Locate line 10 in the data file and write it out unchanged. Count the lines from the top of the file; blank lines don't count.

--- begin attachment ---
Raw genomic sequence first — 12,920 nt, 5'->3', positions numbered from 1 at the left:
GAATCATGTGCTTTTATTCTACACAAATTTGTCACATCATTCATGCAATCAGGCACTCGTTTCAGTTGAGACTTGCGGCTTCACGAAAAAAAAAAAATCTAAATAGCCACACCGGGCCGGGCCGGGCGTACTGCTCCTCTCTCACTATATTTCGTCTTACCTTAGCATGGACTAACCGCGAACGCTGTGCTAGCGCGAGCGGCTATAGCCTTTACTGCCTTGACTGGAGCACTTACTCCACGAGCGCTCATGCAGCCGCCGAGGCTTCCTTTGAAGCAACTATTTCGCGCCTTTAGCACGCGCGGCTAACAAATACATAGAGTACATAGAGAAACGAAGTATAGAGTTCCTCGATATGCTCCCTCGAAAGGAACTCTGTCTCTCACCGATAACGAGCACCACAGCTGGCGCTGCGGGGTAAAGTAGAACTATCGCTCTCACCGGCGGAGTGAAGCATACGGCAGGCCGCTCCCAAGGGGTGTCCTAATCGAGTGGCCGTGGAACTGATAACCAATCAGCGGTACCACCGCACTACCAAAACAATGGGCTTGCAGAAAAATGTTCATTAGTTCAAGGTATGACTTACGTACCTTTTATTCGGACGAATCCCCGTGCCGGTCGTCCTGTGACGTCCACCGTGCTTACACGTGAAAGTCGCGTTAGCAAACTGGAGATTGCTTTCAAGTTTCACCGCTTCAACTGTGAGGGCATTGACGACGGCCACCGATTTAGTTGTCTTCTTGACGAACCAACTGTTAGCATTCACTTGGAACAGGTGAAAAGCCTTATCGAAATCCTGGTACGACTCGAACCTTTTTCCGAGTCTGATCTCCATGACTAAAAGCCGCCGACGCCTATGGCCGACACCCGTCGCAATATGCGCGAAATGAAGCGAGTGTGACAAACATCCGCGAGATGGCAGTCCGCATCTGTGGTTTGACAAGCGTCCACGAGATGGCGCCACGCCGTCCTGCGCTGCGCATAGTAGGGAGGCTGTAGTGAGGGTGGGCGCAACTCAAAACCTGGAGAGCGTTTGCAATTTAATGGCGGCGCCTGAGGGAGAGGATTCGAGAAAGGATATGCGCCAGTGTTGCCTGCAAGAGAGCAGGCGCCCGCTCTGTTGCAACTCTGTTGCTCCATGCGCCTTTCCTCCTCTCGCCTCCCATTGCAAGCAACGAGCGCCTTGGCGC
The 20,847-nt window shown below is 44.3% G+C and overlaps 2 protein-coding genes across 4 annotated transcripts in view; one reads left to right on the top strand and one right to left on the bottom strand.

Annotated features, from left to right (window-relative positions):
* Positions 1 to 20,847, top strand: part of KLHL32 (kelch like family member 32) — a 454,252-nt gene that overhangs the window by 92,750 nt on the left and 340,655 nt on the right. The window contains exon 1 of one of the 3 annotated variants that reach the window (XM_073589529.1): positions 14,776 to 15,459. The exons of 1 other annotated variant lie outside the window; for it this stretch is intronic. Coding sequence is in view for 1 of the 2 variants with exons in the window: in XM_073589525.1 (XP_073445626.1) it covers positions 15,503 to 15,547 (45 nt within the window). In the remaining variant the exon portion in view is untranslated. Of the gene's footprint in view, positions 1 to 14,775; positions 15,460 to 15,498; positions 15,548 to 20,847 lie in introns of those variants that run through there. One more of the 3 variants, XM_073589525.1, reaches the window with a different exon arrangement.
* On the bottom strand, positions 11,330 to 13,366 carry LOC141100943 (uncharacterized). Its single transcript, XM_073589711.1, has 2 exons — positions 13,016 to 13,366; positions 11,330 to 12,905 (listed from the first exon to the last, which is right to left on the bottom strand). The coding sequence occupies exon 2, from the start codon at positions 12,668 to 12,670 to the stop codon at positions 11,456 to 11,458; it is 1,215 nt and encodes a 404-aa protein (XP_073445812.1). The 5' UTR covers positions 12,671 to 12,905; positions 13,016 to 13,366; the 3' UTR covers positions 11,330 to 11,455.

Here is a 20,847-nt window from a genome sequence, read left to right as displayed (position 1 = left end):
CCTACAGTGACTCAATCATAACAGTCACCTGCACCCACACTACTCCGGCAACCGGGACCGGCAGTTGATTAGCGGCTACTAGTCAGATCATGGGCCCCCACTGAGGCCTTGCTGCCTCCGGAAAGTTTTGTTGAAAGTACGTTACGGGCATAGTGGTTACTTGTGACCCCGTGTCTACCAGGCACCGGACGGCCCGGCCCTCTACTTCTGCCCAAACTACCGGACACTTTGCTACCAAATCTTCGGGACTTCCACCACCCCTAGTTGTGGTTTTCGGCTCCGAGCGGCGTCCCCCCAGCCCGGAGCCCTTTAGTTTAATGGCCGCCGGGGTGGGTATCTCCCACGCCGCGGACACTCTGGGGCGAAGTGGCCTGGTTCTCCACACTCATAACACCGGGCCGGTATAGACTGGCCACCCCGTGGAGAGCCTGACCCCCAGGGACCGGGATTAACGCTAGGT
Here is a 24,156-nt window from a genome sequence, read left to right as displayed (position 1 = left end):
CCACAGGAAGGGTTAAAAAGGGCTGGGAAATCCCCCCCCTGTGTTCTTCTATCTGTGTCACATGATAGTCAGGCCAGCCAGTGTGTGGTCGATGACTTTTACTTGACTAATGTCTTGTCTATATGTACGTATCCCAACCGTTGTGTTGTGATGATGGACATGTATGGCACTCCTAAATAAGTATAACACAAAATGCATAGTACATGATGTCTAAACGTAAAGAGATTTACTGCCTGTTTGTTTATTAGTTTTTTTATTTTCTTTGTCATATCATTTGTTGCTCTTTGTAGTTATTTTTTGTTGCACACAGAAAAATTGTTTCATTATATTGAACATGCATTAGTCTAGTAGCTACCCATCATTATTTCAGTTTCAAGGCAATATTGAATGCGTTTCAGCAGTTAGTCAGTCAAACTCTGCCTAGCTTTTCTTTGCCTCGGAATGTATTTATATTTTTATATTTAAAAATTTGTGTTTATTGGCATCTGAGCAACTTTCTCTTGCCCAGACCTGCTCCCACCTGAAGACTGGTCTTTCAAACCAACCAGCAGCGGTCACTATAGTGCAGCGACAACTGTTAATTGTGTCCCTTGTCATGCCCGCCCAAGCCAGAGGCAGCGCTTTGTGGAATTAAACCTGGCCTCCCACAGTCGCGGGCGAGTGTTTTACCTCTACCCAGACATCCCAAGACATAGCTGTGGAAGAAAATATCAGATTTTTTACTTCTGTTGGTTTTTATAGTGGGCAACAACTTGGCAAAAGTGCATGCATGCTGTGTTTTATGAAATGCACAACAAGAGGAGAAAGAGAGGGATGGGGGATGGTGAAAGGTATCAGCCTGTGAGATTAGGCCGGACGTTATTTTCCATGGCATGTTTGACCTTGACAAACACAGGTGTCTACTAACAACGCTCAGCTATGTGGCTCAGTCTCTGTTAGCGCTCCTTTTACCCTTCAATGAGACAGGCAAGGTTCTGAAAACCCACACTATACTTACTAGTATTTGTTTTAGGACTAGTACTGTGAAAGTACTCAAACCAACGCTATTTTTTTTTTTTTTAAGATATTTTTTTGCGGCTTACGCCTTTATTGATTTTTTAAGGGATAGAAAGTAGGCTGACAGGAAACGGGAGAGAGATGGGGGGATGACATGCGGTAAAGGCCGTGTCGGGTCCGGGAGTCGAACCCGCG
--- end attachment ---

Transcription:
CCACAGGAAGGGTTAAAAAGGGCTGGGAAATCCCCCCCCTGTGTTCTTCTATCTGTGTCACATGATAGTCAGGCCAGCCAGTGTGTGGTCGATGACTTTTACTTGACTAATGTCTTGTCTATATGTACGTATCCCAACCGTTGTGTTGTGATGATGGACATGTATGGCACTCCTAAATAAGTATAACACAAAATGCATAGTACATGATGTCTAAACGTAAAGAGATTTACTGCCTGTTTGTTTATTAGTTTTTTTATTTTCTTTGTCATATCATTTGTTGCTCTTTGTAGTTATTTTTTGTTGCACACAGAAAAATTGTTTCATTATATTGAACATGCATTAGTCTAGTAGCTACCCATCATTATTTCAGTTTCAAGGCAATATTGAATGCGTTTCAGCAGTTAGTCAGTCAAACTCTGCCTAGCTTTTCTTTGCCTCGGAATGTATTTATATTTTTATATTTAAAAATTTGTGTTTATTGGCATCTGAGCAACTTTCTCTTGCCCAGACCTGCTCCCACCTGAAGACTGGTCTTTCAAACCAACCAGCAGCGGTCACTATAGTGCAGCGACAACTGTTAATTGTGTCCCTTGTCATGCCCGCCCAAGCCAGAGGCAGCGCTTTGTGGAATTAAACCTGGCCTCCCACAGTCGCGGGCGAGTGTTTTACCTCTACCCAGACATCCCAAGACATAGCTGTGGAAGAAAATATCAGATTTTTTACTTCTGTTGGTTTTTATAGTGGGCAACAACTTGGCAAAAGTGCATGCATGCTGTGTTTTATGAAATGCACAACAAGAGGAGAAAGAGAGGGATGGGGGATGGTGAAAGGTATCAGCCTGTGAGATTAGGCCGGACGTTATTTTCCATGGCATGTTTGACCTTGACAAACACAGGTGTCTACTAACAACGCTCAGCTATGTGGCTCAGTCTCTGTTAGCGCTCCTTTTACCCTTCAATGAGACAGGCAAGGTTCTGAAAACCCACACTATACTTACTAGTATTTGTTTTAGGACTAGTACTGTGAAAGTACTCAAACCAACGCTATTTTTTTTTTTTTTAAGATATTTTTTTGCGGCTTACGCCTTTATTGATTTTTTAAGGGATAGAAAGTAGGCTGACAGGAAACGGGAGAGAGATGGGGGGATGACATGCGGTAAAGGCCGTGTCGGGTCCGGGAGTCGAACCCGCG